A Matter of Life and Death


Rating *5*

Written and directed by Michael Powell and Emeric Pressburger

Starring David Niven (Peter Carter), Kim Hunter (June), Roger Livesey (Dr Frank Reeves), Marius Goring (Conductor 71), Raymond Massey (Abraham Farlan), Abraham Sofaer (Judge / Surgeon), Robert Coote (Bob Trubshawe), Joan Maude (Chief Recorder) and Richard Attenborough (English Pilot)

Peter Carter, a Squadron Leader on a Lancaster bomber, is returning from a bombing raid over Germany when his plane is hit and badly damaged. One of his crew, Bob Trubshawe, is killed and the rest have bailed out on his orders, but he has no parachute. In the minutes before the plane crashes he manages to make radio contact with June, a young American radio operator based in the south of England. He tells her he is going to bail out anyway, fully expecting to die. However, when he awakes, having been washed up on a deserted beach, he discovers that through some miracle he is not dead. He and June fall in love, but Peter is in a battle to be allowed to continue to live and not be taken to the “Other World”, his intended destination, and he must find someone to act as his Defence Counsel now that a Heavenly Court of Appeal has been convened to hear his case. June’s friend Dr Frank Reeves diagnoses a brain injury and prescribes that immediate surgery is the only option.


Michael Powell and Emeric Pressburger (pictured), who are commonly referred to jointly as “The Archers”, could justifiably lay claim to being Britain’s greatest ever filmmakers, Alfred Hitchcock excepted. Although their films were mainly written by Pressburger and directed by Powell, they usually shared an equal writer-director-producer credit. They collaborated for the first time in 1939 on the film ‘The Spy in Black’ and for the last time in 1957 for ‘Ill Met for Moonlight’, but their greatest films were those made between 1943 and 1948, including ‘The Life and Death of Colonel Blimp’, ‘Black Narcissus’ and ‘The Red Shoes’. They had a quite unique style, which, much like Hitchcock, remains inimitable, despite their widespread influence.

‘A Matter of Life and Death’ was made in 1946, originally in response to a Government department suggestion to improve Anglo-American relations in the aftermath of World War II. It was the follow-up to ‘I Know Where I’m Going’, my own personal favourite Powell and Pressburger film, and was the last of the three films they made that featured the excellent British actor Roger Livesey. It is widely regarded to be their best film and in 2004 it was ranked the second greatest British film ever made in a poll of 25 film critics instigated by Total Film magazine. It is an extraordinary film that marries the fantasy elements to the romantic central storyline with pinpoint precision and employs inspired special effects that are never allowed to overwhelm or interfere with the story. It is left up to the audience to decide if Peter’s visions are real or imagined; proof of an afterlife or a consequence of his condition.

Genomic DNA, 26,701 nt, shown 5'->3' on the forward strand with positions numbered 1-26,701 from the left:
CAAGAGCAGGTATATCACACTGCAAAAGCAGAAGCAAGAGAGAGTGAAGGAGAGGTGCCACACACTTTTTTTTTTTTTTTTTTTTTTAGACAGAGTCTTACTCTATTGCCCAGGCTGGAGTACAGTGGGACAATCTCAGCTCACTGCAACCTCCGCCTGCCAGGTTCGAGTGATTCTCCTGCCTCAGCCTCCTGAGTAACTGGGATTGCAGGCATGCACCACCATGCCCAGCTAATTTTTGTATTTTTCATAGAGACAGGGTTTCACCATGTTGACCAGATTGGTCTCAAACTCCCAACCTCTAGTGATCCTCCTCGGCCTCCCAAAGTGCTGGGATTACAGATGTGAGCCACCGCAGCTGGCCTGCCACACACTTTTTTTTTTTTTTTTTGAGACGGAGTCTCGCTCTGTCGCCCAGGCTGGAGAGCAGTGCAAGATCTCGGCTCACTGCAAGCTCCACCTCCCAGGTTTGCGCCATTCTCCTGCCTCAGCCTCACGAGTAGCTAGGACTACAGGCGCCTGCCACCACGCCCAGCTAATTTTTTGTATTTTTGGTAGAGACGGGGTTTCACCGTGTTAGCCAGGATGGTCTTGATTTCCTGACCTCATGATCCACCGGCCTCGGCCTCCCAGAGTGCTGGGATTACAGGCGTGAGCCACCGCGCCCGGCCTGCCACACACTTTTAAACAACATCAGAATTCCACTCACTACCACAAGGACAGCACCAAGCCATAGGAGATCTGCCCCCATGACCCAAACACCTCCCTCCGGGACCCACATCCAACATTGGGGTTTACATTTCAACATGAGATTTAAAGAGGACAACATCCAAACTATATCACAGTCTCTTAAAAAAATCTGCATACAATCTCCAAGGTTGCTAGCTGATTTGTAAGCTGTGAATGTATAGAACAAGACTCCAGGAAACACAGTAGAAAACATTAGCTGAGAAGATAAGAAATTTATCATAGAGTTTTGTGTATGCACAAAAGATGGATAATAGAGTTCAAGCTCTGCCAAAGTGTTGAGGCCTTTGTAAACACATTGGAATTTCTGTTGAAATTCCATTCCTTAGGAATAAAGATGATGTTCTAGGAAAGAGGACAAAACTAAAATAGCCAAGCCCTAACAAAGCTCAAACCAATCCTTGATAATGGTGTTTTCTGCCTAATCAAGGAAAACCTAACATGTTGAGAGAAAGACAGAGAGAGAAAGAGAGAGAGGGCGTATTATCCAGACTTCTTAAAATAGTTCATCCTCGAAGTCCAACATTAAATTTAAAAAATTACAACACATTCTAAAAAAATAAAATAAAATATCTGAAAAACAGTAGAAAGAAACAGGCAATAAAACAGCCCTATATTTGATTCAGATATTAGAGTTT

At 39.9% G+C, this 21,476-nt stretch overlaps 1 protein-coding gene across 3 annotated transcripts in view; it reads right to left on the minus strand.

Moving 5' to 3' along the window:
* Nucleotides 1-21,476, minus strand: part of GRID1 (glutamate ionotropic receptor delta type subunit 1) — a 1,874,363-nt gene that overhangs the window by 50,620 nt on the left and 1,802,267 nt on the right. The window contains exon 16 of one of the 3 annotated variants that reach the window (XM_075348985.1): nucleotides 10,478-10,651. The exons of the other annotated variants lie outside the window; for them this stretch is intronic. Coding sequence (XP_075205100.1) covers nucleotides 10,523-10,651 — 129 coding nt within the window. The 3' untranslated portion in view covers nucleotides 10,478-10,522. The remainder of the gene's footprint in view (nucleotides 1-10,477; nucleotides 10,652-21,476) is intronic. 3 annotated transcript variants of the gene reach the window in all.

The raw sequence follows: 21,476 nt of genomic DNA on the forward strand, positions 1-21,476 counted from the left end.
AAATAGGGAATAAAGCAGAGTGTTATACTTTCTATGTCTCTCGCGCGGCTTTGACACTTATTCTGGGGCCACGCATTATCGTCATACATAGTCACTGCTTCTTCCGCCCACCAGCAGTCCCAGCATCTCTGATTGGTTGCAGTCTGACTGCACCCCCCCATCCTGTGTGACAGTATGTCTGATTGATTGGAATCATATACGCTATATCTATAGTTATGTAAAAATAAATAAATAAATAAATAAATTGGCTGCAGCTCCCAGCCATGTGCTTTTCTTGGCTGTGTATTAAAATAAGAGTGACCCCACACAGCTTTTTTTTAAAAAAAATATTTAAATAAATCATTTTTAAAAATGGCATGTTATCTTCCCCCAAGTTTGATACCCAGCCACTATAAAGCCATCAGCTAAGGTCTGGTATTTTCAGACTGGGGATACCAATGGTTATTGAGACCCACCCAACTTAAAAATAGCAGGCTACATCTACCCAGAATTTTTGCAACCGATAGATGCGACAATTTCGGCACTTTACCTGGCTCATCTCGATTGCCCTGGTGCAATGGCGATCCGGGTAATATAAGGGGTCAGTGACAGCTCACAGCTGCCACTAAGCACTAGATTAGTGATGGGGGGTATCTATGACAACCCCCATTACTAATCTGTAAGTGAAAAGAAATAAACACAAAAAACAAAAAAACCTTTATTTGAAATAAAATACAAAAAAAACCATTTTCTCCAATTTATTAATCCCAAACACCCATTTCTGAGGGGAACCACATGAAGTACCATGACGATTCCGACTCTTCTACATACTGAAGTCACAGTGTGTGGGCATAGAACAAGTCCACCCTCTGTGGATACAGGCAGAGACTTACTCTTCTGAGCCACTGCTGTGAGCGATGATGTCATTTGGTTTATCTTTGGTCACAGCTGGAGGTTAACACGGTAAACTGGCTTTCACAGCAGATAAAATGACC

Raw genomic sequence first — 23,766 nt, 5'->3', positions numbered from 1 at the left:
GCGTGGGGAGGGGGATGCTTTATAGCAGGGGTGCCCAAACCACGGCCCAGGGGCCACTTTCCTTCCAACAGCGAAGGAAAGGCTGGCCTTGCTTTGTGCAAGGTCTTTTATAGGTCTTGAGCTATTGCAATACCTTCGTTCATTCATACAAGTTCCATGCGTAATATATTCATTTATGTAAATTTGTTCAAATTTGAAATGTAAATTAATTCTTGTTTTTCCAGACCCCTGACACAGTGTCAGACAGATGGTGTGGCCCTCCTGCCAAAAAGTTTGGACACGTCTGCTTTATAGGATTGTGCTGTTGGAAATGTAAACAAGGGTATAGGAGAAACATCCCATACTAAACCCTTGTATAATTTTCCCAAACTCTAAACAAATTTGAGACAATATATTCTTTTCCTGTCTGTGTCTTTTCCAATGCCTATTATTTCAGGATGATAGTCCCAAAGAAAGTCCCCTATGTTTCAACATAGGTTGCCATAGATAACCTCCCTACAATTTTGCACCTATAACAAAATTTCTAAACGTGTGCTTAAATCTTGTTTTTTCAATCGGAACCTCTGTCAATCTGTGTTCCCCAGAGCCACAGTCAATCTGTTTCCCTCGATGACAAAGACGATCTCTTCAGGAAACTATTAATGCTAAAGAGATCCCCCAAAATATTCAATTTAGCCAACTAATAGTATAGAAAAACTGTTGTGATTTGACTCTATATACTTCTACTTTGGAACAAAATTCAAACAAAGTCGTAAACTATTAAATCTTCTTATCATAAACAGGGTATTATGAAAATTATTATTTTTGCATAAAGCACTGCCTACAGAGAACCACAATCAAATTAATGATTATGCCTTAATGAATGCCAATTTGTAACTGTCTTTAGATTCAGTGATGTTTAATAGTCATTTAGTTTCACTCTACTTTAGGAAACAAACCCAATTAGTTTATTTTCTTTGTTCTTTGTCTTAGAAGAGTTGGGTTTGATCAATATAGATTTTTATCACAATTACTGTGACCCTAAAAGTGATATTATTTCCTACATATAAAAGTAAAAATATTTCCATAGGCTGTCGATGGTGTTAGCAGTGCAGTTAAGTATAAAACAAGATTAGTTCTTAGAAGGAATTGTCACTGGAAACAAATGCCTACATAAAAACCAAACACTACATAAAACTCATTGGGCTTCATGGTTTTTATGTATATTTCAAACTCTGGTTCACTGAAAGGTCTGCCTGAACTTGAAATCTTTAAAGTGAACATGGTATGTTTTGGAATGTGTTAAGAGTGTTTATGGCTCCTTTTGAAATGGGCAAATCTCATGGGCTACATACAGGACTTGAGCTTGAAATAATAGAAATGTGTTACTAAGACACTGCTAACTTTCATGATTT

In addition to Roger Livesey, the film boasts an impressive cast, including the celebrated British actor David Niven, who put his Hollywood film career on hold in 1939 to re-enlist in the British Army when Britain declared war on Germany. American actress Kim Hunter won a best supporting actress Academy Award (and Golden Globe) for her performance in the 1951 film ‘A Streetcar Named Desire’. The Canadian actor Raymond Massey was the father of the actress Anna and actor Daniel Massey. Marius Goring appeared in four Powell and Pressburger films. The film is also notable for an early appearance by Richard Attenborough, a year before his major breakthrough role in ‘Brighton Rock’.

Famously, the scenes on Earth are shot in vivid Technicolor (by the noted Academy Award winning cinematographer Jack Cardiff), whereas the celestial scenes are in monochrome.

The film had a total production budget in excess of £300,000. The famous “stairway to heaven” cost £3,000 and took three months to construct (the equivalent of approximately £78,000 now, or $126,000). Filming took place over a period of four months and nearly five and a half thousand extras were employed. On its original release, an early scene that showed a naked boy on the beach was cut from the American print of the film, where it was renamed ‘Stairway to Heaven’.

Not all reviews at the time of its first release were positive. Fred Majdalany, writing in the Daily Mail, called it “an elaborate joke that doesn’t quite come off,” and in the trade magazine Variety the film was dismissed as “striving to appear intellectual ... less desire to exhibit alleged learning and more humanity would have resulted in a more popular offering.” It remains, more than sixty years after it was first made, an absolutely stunning film of considerable emotional resonance. Utterly brilliant.

Review posted 31 December 2009


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